Black Lives did not matter to former Confederate and even some Union leaders after the Civil War

While I literally stood up and applauded in my office when I listened to New Orleans Mayor Mitch Landrieu break down why it was important to remove monuments to Confederate leaders from public display to private museums, it occurred to me that one reason that so many Americans remain indifferent about such monuments and even public schools named in honor of slave-owning traitors is because in the decades following the Civil War, those who fought for the rebellion became heroes of sorts even among their northern white brethren.

IMG_0325(Union and Rebel veterans shaking hands during the 50th anniversary of the Battle of Gettysburg)

Indeed, instead of being executed or imprisoned as traitors, men like Robert E. Lee were soon and forever thereafter exalted by non-Southerners who should have known better. For example, during the early years of the Civil Rights Movement in the 1950s, former World War II Army general and then President Dwight Eisenhower was known to routinely praise Lee, even going as far to pen a personal letter to a New York medical doctor who had written to criticize his praise of the Confederate general as the nation drew closer to the centennial of Southern secession. Wrote Eisenhower:

“General Robert E. Lee was, in my estimation, one of the supremely gifted men produced by our Nation. He believed unswervingly in the Constitutional validity of his cause which until 1865 was still an arguable question in America; he was a poised and inspiring leader, true to the high trust reposed in him by millions of his fellow citizens; he was thoughtful yet demanding of his officers and men, forbearing with captured enemies but ingenious, unrelenting and personally courageous in battle, and never disheartened by a reverse or obstacle. Through all his many trials, he remained selfless almost to a fault and unfailing in his faith in God. Taken altogether, he was noble as a leader and as a man, and unsullied as I read the pages of our history.”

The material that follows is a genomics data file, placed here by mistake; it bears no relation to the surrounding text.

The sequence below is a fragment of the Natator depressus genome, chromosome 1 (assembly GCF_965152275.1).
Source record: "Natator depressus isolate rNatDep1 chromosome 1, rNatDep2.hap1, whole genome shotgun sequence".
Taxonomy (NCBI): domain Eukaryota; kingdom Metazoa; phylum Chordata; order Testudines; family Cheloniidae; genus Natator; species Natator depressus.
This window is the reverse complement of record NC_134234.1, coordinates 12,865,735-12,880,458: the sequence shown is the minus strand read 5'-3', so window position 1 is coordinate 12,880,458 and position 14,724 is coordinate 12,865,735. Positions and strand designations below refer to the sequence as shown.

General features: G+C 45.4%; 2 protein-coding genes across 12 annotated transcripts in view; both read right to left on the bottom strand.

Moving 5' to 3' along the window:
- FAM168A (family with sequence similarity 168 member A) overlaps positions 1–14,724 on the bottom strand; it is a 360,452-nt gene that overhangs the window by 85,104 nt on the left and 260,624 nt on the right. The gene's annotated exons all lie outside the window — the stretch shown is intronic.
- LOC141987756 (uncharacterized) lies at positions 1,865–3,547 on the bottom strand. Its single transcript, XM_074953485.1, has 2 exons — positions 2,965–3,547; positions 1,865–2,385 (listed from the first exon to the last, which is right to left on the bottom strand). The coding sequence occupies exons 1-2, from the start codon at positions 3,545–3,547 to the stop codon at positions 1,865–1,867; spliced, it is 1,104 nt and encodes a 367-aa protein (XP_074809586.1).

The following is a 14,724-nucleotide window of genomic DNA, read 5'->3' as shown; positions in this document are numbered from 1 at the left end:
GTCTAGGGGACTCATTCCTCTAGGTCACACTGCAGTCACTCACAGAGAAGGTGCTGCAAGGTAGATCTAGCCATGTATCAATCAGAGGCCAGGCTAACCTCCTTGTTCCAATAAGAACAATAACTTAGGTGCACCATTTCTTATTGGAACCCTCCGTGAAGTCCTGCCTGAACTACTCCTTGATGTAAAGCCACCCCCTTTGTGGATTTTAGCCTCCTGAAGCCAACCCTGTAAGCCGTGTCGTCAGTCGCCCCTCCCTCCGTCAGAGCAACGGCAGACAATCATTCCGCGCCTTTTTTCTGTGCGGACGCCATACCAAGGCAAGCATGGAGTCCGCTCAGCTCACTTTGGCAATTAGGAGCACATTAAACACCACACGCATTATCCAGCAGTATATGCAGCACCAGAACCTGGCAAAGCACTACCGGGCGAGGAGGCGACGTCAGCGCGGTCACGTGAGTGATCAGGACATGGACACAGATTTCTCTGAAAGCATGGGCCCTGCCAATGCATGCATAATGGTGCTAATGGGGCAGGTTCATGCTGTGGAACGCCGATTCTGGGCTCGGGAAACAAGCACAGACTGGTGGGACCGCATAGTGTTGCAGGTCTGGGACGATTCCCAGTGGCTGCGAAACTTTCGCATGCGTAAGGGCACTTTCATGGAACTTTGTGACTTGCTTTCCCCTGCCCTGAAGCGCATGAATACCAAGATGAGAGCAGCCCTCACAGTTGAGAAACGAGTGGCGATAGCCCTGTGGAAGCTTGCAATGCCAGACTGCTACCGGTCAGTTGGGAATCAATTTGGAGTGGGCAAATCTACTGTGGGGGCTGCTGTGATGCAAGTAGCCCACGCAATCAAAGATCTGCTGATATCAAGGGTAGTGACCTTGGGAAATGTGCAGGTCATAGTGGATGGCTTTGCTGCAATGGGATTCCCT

Noble? While Lee may have made comments prior to the Civil War that suggested a moral equivocation regarding slavery, his mental gymnastics did not prevent him or his family from maintaining black slaves or by several accounts, ordering brutal whippings for enslaved Blacks who were deemed insolent or lazy. Unsullied? I suppose that Eisenhower, a well educated West Point graduate, like Lee, was insouciant about the 1864 Petersburg Campaign where during the Battle of the Crater in June of that year, soldiers under his command executed in excess of 200 Black Union troops that had been captured.  Knowing these facts, I refuse to heap praise upon a soldier who kept slaves, led the armies committed to keeping slaves enslaved, and was a war criminal who oversaw the execution of Black Union Soldiers.